Following in the footsteps of well-respected, community-minded individuals is nothing new to J.H. “Jay” Campbell.
He did it when he assumed the title of president/CEO of Associated Grocers Inc. in 1995, and he’ll do it again Aug. 21 when he receives the Baton Rouge Epicurean Society’s eighth annual Grace “Mama” Marino Lifetime Achievement Award dinner at L’Auberge Casino & Hotel.
Campbell got the news in early February, when members of the BRES board invited him to lunch at Gino’s Restaurant.
“They kind of snuck up on me with this thing,” Campbell says with a chuckle. “It’s quite interesting to be honored along with people who have shaped the prepared food world. Having Mama’s name on the award … that’s what Associated Grocers is all about — family-owned businesses.”
When Campbell and his wife of 31 years, Libby, go out to eat, they don’t go to chain restaurants but to family-owned restaurants “where the owner is there.”
A native of Shreveport, Campbell has fond memories of going out to eat as a child.
“I was real young, and I’d go with my aunt to eat at Morrison’s (Cafeteria) after church on Sunday,” he recalls. “I’d load up the tray; my eyes were bigger than my tummy. Eating out was a luxury back then. There weren’t fast-food restaurants like we have today.”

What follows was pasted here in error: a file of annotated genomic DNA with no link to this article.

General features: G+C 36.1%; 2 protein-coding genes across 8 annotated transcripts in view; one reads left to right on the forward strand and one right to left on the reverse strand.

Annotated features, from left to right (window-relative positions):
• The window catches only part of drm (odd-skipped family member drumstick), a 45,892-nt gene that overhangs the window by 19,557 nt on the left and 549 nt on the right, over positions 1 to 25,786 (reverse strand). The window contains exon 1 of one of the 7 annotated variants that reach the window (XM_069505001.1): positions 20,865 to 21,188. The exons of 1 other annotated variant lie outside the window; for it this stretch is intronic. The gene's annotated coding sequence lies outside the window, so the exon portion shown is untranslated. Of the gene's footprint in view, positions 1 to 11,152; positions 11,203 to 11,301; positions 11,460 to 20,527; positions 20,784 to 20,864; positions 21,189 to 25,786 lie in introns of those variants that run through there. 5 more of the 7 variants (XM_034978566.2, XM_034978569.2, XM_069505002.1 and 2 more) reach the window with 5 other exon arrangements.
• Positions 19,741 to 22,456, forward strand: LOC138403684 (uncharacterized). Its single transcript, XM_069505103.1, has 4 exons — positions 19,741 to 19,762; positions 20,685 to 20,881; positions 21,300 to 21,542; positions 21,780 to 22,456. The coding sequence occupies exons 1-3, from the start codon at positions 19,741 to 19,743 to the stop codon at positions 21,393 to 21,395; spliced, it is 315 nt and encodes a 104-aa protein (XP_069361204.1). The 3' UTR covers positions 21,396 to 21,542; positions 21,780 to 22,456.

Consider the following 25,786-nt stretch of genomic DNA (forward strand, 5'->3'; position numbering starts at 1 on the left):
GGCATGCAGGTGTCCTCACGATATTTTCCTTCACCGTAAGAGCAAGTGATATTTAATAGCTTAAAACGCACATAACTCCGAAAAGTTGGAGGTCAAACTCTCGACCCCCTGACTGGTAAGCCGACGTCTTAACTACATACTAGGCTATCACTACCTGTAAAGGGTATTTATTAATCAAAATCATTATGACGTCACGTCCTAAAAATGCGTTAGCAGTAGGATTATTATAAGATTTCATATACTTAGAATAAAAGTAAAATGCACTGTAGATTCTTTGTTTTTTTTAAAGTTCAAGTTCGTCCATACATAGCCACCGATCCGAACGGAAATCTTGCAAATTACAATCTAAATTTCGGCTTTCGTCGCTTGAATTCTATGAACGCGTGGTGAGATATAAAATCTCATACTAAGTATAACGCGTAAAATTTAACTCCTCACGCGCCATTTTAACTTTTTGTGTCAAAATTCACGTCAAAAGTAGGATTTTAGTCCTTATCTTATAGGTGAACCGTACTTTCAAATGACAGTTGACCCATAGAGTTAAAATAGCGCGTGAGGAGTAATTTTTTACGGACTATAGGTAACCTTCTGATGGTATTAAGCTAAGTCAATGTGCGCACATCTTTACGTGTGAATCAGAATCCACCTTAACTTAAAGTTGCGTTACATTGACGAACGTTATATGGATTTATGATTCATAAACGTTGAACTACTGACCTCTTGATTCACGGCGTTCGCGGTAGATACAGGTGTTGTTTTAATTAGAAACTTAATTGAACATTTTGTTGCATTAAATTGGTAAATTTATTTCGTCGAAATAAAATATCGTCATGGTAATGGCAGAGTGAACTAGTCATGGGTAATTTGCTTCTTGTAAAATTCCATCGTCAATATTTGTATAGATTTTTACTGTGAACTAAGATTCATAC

The first one he remembers was Grif’s and its 10-cent hamburger. It was soon followed by McDonald’s. “But the best hamburger was at a cafe located near Centenary College called Strawn’s,” says Campbell. “It’s still there and, when we go to Shreveport, we always have to go to Strawn’s.”
After graduating from high school, Campbell headed to Baton Rouge and LSU. He got his undergraduate degree in accounting in 1973; in 1976, he graduated from the LSU law school.
Needing a part-time job, he interviewed with Associated Grocers’ then-CEO Sam Politz and got a job as a bookkeeper in the retail accounting department. No stranger to hard work, Campbell worked his way to the top of the department and ran it while in law school.
“We still have that department today but it’s a lot more sophisticated,” he says.
It was in this capacity that he got to see another side of Politz and some of the other leaders of Associated Grocers.